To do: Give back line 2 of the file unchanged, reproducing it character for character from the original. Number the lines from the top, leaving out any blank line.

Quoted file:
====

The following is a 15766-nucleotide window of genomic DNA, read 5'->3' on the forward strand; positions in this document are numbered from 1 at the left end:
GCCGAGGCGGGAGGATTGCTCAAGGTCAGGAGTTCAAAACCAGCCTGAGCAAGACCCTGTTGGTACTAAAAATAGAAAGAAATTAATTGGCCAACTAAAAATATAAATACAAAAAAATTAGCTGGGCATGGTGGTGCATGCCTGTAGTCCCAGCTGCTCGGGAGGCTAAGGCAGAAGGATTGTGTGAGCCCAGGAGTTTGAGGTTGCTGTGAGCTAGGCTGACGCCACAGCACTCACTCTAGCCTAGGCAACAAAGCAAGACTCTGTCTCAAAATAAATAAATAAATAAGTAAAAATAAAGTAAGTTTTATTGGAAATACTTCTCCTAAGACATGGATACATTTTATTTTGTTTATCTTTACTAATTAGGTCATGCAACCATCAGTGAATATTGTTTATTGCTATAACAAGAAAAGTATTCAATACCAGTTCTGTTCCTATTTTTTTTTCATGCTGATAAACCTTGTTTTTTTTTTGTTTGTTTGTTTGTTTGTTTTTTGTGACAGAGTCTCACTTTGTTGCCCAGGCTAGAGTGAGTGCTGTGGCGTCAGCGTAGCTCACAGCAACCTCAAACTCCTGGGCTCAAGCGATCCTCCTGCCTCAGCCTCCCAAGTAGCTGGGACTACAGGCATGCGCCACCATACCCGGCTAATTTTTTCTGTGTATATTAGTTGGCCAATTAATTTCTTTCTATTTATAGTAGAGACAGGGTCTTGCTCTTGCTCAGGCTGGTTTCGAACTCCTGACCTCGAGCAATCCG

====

GCCGAGGCGGGAGGATTGCTCAAGGTCAGGAGTTCAAAACCAGCCTGAGCAAGACCCTGTTGGTACTAAAAATAGAAAGAAATTAATTGGCCAACTAAAAATATAAATACAAAAAAATTAGCTGGGCATGGTGGTGCATGCCTGTAGTCCCAGCTGCTCGGGAGGCTAAGGCAGAAGGATTGTGTGAGCCCAGGAGTTTGAGGTTGCTGTGAGCTAGGCTGACGCCACAGCACTCACTCTAGCCTAGGCAACAAAGCAAGACTCTGTCTCAAAATAAATAAATAAATAAGTAAAAATAAAGTAAGTTTTATTGGAAATACTTCTCCTAAGACATGGATACATTTTATTTTGTTTATCTTTACTAATTAGGTCATGCAACCATCAGTGAATATTGTTTATTGCTATAACAAGAAAAGTATTCAATACCAGTTCTGTTCCTATTTTTTTTTCATGCTGATAAACCTTGTTTTTTTTTTGTTTGTTTGTTTGTTTGTTTTTTGTGACAGAGTCTCACTTTGTTGCCCAGGCTAGAGTGAGTGCTGTGGCGTCAGCGTAGCTCACAGCAACCTCAAACTCCTGGGCTCAAGCGATCCTCCTGCCTCAGCCTCCCAAGTAGCTGGGACTACAGGCATGCGCCACCATACCCGGCTAATTTTTTCTGTGTATATTAGTTGGCCAATTAATTTCTTTCTATTTATAGTAGAGACAGGGTCTTGCTCTTGCTCAGGCTGGTTTCGAACTCCTGACCTCGAGCAATCCG